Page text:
Genetics is a rapidly-growing field bringing with it the possibility for precision medicine. The more we understand our genes, the better able we are to predict a variety of health risks. We may be more susceptible to certain conditions when our family members have them because of shared DNA. Heart attacks and diabetes are examples of conditions certain people may be genetically predisposed to.

Genes and Addiction

Another prevalent condition with strong genetic ties is addiction. It is currently estimated that about half of a person’s risk for developing addiction comes from their genes. This number equates to nearly half, making it a substantial factor to consider. Through genome sequencing, scientists have been able to identify over 400 locations in the human genetic profile that correspond with drinking and smoking. 

Substance abuse is related to the level of dopamine in the brain. Dopamine is a neurotransmitter that controls the brain’s reward center and reinforces certain behaviors. When the body and brain become reliant on substances, the reward center is overloaded and hijacked. It becomes wired to expect and need a substance in the body. This leads to a certain substance being needed in greater and greater quantities and frequencies to experience any pleasure. 

Dopamine levels correspond with that process by reducing inhibition. With less impulse control, a person is more likely to seek out pleasurable activities and activate the reward center even when there are consequences. It is this neurotransmitter that appears to hold the genetic risk, as dopamine levels can be inherited.

Genes Are Not the Whole Story

Our genes are never the only factor. The “nature versus nurture” debate has gripped scientists for much of history. Some lean strongly one way, and others prefer the alternative. It is a debate that examines different sets of factors in a person’s life, particularly their childhood, and uses them to predict future outcomes. 

Nature vs. Nurture

Nature refers to the genetic makeup of a person and how it will impact their life. Taken to the extreme, it can be seen as a version of predestination. It supports the notion that the genes you are born with will determine much of your future. In the case of addiction, this would mean that addiction will almost always be passed down from one generation to the next.

Nurture refers to the way that a person is raised. It has to do with parenting style as well as environmental factors like what a child is exposed to during their formative years. The extreme version of this theory would negate any effect that genes have on a person and instead posit that people are a product solely of their environment. When applied to addiction, this would mean that family substance use would have no bearing on a child. Rather, addiction would more likely stem from substance use being modeled as social behavior and being readily available in a person’s environment.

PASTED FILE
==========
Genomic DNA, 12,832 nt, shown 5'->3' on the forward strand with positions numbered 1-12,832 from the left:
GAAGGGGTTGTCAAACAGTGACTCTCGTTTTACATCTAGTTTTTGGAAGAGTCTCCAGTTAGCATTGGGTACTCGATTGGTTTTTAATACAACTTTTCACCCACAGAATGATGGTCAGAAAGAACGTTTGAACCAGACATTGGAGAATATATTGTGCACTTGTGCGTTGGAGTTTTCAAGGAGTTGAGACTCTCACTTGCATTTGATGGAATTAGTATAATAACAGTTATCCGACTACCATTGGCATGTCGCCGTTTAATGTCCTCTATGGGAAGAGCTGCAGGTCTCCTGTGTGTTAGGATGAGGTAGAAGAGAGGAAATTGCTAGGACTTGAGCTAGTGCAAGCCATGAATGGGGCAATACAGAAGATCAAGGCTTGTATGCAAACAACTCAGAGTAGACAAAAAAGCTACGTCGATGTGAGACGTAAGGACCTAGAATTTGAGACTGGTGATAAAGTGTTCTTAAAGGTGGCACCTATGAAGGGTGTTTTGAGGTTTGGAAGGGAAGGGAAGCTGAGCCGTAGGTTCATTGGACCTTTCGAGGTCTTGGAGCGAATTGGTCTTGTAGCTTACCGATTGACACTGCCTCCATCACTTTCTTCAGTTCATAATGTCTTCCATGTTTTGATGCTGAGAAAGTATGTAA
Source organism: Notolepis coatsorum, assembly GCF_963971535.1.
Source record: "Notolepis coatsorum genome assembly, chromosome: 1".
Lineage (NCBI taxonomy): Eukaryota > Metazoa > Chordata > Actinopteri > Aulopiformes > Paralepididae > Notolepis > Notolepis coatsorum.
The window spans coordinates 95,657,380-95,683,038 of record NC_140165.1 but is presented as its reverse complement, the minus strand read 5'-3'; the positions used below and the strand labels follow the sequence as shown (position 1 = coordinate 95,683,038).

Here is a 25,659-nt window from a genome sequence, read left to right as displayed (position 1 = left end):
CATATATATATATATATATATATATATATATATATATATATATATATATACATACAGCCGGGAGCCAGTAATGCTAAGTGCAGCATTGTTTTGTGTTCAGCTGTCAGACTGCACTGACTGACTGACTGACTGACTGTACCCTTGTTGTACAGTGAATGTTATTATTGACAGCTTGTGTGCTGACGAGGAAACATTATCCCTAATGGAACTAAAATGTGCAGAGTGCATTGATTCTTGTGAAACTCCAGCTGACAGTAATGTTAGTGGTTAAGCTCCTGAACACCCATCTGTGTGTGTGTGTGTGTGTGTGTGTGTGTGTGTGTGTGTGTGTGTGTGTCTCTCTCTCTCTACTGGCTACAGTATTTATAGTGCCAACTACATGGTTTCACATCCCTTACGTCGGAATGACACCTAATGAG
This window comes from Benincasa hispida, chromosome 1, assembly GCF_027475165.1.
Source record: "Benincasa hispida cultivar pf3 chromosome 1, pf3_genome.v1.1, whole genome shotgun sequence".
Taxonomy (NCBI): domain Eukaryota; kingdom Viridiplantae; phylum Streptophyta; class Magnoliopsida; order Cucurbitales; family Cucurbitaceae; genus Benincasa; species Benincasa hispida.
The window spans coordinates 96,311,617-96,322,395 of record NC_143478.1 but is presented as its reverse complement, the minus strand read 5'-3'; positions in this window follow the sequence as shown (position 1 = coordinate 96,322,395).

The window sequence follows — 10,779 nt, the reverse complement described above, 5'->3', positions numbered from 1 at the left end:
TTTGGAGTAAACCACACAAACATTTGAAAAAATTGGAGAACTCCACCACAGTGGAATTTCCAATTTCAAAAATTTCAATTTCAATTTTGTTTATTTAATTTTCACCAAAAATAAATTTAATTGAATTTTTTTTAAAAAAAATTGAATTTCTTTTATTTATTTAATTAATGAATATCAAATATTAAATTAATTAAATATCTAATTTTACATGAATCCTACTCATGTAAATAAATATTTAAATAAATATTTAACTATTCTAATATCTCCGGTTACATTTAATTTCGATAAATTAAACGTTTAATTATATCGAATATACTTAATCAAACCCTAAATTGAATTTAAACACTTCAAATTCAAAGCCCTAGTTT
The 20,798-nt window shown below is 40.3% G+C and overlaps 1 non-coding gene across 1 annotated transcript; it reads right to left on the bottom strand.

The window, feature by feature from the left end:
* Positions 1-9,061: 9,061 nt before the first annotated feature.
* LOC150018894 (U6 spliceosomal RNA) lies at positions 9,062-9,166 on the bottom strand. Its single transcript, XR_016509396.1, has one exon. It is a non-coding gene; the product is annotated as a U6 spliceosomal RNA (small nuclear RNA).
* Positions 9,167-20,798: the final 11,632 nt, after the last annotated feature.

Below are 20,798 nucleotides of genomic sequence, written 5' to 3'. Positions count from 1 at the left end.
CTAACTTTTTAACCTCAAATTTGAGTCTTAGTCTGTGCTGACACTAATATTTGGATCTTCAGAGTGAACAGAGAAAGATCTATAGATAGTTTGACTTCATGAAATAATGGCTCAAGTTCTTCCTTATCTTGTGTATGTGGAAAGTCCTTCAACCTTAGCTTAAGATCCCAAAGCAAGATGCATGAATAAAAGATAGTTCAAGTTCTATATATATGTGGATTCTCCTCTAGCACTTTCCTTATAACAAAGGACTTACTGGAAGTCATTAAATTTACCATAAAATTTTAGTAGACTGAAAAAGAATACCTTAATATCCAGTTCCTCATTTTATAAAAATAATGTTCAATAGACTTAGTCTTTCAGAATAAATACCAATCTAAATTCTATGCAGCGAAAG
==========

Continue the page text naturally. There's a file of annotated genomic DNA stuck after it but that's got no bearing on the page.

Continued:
Nature & Nurture

While this debate was once very polarized, research has landed in the middle of these two extremes. The current theory is that “nature versus nurture” should instead be “nature and nurture.” Both elements have a role to play in who we will become and the challenges we will face. For example, although someone may have a genetic risk for diabetes or high blood pressure, they are not destined to have these conditions. Implementing healthy lifestyle habits like routine exercise and a balanced diet are important protective factors.

The same reasoning applies to substance abuse. If your family has been impacted by addiction, it is not necessarily true that you will also develop the condition. The environment is an important factor that can mitigate or exacerbate risk. Having early access to substances increases the risk of developing an addiction, as does being exposed to peers who use drugs or alcohol. A history of traumatic stress and other mental health conditions like depression and anxiety also heighten the risk. On the other hand, when young people are able to participate in after-school activities, they are less likely to turn to substances. Exercise is another behavior that can reduce risk.

Knowing Your Risk and Taking Control

If you have a family history of substance abuse, knowing your risk is important. Since half of your susceptibility to struggling with substance use is tied to your genes, being prepared is essential. With that said, the addiction of your family members does not determine what your life will look like. While there are some barriers in your way, the right approach to your health can make a difference. Choosing friends and activities free from drugs and alcohol will surround you with people and experiences that will not pressure you. Taking care of your overall health, including your mental health, is another crucial step to warding off addiction. 

It is true that a family history of substance abuse increases your risk of developing it as well. It is also true that addiction is not inevitable and there are steps you can take to counteract your genes. Your family can heal from substance use disorder and disrupt the cycle for future generations Working with a licensed clinician is an important part of this process. Family-Centered Services is a team of professionals with years of personal and clinical experience you can trust with your family’s well-being. We offer individual and family therapy, a Family Recovery Program, case management, and sober monitoring as part of our comprehensive approach to care. Reach out at (509) 991-5822 to learn more.